How is mathematics related to creativity?

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I found this interesting article about the balance between mathematical creativity and necessary content.
When instructors develop an environment where students are willing to put themselves “out there” and take a risk, interesting moments often happen. Those risks can only build one’s creativity, which is the most sought-after skill in industry according to a 2010 IBM Global Study.
https://blogs.ams.org/matheducation/2019/01/15/reflections-on-teaching-for-mathematical-creativity/

I don't want to make the discussion exclusively a pedagogic one, which is why I posted it here. Personally, I think mathematics is far more creative than commonly thought - at least if I take the many comments about mathematical rigor which I've read over the years into consideration. In my experience, one learns a lot and gains many different views on a topic, if forced to teach it. Every student you want to convince of a mathematical fact has their own way to it, so one needs different approaches. This is part of the mathematical creativity in my eyes, but certainly not the only one.

I'm a regular reader of Terence Tao's blog, which is another great evidence of mathematical creativity. Of course there is plenty of room between Tao's brilliance and the necessity of ideas while teaching. Additionally, other than in physics, a new idea is usually easy to decide: either you can prove it or not. And if there is a proof, it is automatically no longer a personal theory - just more or less of interest.

What are your views?
 

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.Scott
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The study that they are referring to is this one: https://www-03.ibm.com/press/us/en/pressrelease/31670.wss
This is a CEO survey.
It focuses more on management than engineering staff. So, I would say that, in this context, they are not closely related.

But in the context of the American Mathematical Society - which you cited, there is one.
Although AMS can rightfully claim to encourage "creativity", I would consider their association of this with the IBM study to be a bit of puffery.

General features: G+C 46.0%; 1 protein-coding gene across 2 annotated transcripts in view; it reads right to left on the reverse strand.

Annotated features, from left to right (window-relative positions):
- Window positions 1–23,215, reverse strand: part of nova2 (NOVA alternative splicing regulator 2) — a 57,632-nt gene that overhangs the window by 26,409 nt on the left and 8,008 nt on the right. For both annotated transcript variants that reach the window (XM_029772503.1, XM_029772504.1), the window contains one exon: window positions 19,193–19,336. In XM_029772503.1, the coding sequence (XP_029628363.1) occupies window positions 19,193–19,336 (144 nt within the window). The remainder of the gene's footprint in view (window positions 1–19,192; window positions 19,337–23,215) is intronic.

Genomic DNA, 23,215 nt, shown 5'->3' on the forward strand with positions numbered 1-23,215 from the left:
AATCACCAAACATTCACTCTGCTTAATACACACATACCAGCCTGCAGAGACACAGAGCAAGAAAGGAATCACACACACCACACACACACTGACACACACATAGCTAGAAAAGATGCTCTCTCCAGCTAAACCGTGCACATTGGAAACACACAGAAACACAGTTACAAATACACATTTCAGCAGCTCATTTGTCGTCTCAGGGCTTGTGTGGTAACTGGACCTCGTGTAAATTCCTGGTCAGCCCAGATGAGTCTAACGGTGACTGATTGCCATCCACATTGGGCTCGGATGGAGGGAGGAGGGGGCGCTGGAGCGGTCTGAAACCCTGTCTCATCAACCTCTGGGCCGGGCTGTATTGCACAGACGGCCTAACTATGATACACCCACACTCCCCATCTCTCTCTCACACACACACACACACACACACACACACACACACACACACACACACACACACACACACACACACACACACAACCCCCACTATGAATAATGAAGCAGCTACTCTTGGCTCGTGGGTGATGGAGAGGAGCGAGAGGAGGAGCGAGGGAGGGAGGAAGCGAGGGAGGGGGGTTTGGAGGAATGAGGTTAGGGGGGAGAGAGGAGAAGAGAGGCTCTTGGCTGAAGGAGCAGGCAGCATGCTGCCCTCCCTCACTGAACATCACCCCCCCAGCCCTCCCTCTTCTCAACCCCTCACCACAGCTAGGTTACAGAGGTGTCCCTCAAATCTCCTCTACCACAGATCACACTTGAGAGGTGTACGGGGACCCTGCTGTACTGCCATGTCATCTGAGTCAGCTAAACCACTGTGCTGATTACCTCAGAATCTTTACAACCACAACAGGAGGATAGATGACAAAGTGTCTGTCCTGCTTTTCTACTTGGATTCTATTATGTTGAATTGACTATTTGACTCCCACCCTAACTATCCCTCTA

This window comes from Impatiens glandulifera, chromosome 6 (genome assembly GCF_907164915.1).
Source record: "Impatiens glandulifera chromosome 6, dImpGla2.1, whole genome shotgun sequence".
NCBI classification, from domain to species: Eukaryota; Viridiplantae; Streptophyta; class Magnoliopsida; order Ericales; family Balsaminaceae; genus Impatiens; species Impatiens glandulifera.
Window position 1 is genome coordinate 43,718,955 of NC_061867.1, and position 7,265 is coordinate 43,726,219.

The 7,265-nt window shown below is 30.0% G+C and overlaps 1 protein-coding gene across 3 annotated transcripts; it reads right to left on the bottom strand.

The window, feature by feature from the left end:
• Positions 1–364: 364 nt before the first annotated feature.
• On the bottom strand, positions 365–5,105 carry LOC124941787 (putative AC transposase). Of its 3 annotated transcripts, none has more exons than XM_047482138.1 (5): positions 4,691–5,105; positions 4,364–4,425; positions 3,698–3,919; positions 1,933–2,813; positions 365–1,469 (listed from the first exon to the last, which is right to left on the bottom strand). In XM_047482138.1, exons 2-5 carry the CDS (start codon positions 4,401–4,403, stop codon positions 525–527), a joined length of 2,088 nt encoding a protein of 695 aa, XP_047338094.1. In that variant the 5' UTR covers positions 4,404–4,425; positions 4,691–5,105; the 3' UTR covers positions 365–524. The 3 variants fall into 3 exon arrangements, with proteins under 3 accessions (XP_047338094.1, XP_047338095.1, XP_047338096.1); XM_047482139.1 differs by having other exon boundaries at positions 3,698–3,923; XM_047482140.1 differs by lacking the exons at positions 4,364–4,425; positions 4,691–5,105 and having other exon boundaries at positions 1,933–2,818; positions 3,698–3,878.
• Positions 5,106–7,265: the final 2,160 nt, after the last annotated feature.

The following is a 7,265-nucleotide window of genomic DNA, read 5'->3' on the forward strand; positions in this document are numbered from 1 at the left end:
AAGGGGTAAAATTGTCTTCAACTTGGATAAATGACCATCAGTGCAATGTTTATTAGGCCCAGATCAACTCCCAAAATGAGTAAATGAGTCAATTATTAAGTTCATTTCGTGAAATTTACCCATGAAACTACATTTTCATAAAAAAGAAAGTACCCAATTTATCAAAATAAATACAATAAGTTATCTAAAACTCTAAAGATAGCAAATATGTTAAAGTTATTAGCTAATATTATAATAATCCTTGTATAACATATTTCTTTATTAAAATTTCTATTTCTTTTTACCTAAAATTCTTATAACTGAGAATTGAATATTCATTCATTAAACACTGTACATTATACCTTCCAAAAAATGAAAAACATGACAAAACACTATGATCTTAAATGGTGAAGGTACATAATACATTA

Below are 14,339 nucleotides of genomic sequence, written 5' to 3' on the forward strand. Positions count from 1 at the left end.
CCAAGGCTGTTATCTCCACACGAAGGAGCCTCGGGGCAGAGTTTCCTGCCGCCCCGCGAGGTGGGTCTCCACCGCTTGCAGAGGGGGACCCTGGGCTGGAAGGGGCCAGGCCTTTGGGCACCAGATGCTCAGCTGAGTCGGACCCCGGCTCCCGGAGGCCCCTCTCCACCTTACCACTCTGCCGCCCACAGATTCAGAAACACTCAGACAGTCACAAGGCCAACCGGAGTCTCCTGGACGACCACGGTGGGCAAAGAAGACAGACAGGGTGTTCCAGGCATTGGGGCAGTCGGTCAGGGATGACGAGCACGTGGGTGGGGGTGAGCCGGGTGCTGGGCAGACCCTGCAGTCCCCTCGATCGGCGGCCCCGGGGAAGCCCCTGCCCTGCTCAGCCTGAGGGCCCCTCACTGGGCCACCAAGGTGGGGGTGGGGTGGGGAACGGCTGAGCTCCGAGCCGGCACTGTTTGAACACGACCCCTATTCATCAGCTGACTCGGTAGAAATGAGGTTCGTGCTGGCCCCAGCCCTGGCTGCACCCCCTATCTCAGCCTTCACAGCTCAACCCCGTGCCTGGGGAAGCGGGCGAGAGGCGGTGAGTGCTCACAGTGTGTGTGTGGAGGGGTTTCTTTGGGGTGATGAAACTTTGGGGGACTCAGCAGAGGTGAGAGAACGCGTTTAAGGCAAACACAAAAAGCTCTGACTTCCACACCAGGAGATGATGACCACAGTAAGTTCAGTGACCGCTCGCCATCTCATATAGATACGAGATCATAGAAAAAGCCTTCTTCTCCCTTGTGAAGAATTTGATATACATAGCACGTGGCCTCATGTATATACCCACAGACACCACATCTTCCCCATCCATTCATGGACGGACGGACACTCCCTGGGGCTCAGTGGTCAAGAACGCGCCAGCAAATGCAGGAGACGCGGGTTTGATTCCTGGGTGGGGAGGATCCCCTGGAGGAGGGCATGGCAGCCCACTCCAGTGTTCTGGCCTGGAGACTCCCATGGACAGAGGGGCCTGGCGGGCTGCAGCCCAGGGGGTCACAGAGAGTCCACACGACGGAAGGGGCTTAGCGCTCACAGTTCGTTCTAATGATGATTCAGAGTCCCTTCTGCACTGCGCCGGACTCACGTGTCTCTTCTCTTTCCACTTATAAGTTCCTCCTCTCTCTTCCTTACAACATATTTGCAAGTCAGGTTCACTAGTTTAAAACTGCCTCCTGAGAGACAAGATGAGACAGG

It's an issue of semantics. You need to be creative in your interpretation of "creativity".
 
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As I read about the experiences of these teacher, I got the feeling that its best to foster a Socratic scheme of teaching to encourage the students to collectively direct the teaching of a topic. In this way, more avenues of thought are explored until the "best" one is found. However, with the pressure to teach to the clock then only the "best" track is taught and the students never know about the alternatives that while not good for this topic may come in handy on future topics.

As far as creativity goes, I often think it has something to do with not knowing/remembering something you need to know/remember and so the brain tries to fill in the missing pieces. It may do say differently each time and hence you have a "creative" thought that ma in fact be quite superior to prior thoughts on the topic.

I was once on a caving tour where the tour guide said you can ask me any question and if I know the answer I'll tell you and if I don't I'll make something up. That's the creative spirit both positive and dangerous at the same time.
 
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Let's phrase it a bit more provocative and less based on the AMS article:

Can you even do mathematics without being creative?

I remember a situation during an oral exam when the student had been asked to explain what a linear transformation is. She could repeat the definition without any mistakes, but when asked what it means and to give an example she was lost. I'm not sure whether this already counts as a creative act, but obviously the facts alone weren't sufficient. I think she got a C in the end, but couldn't understand why. One may say this is imagination and not creativity, but aren't those two sides of the same medal?
 
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From a student at a much lower level of mathematics, I'd definitely agree! I've been doing trigonometric integration all week and was getting very frustrated until I let myself kind of "play" with things. Not only has it made me much better at them, but made them a ton of fun. It is difficult to get rid of the algorithmic mentality to solve problems that we're brought up with, but it comes to a point (as I've noticed) that there is no cookie cutter method to solving problems. It's a shame to hear people say that they hate math when they haven't had the chance to see what it's really capable of. I had the same mentality when I was younger as the algebraic and geometric algorithmic problem solving processes are so dull!